Of Hong Kong’s many introduced plant and animal species, among the least seen in urban areas is the domestic goat.
Widely found across India and Africa, but largely unknown in China in the 1840s, goats were introduced to Hong Kong to provide meat and milk for the Indian community.
In the colony’s earliest years, when dairy cows were virtually non-existent, Europeans who wanted milk, whether for tea, coffee or cooking, had to make do with goat’s milk.
Hillside grazing, however, in early Hong Kong proved difficult.
By the late 1850s, trees were being planted on barren slopes to encourage soil conservation and increase moisture retention. But almost as soon as anything had been planted, the young saplings were gobbled down by goats. Consequently, professional watchmen were employed by the government to prevent illegal grazing.
By the end of the century, more modern dairy facilities had been established, and Hong Kong’s goat population had declined.
But some goats remained; by the early 1950s, two herds were locally famous. One was found on Lantau, at Ngong Ping, on a farm owned by barrister and politician Brook Bernacchi. The other roamed the Sha Tin country residence of Anglican bishop Ronald Owen Hall. Mostly Angora crossbreeds, they were raised for their milk.
A third herd – eventually the largest – also developed during this period, when the first British Army Gurkha regiment arrived from Malaya, in 1949.
The annual Dashera festival – much celebrated by the Gurkhas – required numerous goats for slaughter. At midnight, on Kala Ratri – the eve of Dashera – a young male black goat was beheaded as an offering to the fearsome Hindu goddess Durga, whose favourite tipple is said to be fresh blood.
The next morning, dozens of goats were beheaded, after being blessed by the regimental Hindu priest. For good luck (and to minimise the mess), each animal was dispatched with one stroke from a ceremonial kukri; as soon as the head was off, a rifle salute was fired. More than one chop was considered inauspicious – and deeply shameful – for the young soldier selected to perform the task.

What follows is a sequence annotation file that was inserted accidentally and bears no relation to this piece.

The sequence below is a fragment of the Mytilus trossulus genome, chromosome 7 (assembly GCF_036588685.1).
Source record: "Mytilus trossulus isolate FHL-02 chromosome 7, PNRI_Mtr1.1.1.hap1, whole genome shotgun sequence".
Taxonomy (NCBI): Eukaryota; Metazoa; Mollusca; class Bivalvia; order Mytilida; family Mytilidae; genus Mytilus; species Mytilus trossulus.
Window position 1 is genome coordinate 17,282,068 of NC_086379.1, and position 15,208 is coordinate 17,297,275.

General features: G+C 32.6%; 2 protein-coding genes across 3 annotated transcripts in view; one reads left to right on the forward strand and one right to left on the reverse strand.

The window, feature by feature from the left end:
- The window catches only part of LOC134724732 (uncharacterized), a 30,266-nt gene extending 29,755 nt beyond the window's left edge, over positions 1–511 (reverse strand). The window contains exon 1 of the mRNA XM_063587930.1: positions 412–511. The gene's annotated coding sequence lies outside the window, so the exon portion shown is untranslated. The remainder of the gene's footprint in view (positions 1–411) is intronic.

While the spectators were recovering from the gruesome sight, the still-twitching goat carcasses (and their heads) were hurried off to the camp cookhouse to be skinned, eviscerated, cooked and curried for the celebration feast.
Those fortunate enough to experience Kala Ratri, and the marvellous Gurkha Dashera parties – as I did – can never forget them. Descendents of the military goat herd still roam Yuen Long, Fanling and Sha Tau Kok.
The second-to-last British resident battalion to serve in Hong Kong before the 1997 handover was the Royal Welch Fusiliers. Its regimental mascot, which accompanied the battalion from Britain and returned with it two years later, was a large male Welsh mountain goat named Taffy.
This beast had his own orderly, who kept him immaculately groomed at all times. As well as ceremonial parades, Taffy appeared for fundraising purposes at charitable functions.
Children, in particular, were both fearful and intrigued; for many, it was the first live goat they had seen – and might well have been the last.
For more on Hong Kong history and heritage, go to scmp.com/topics/old-hong-kong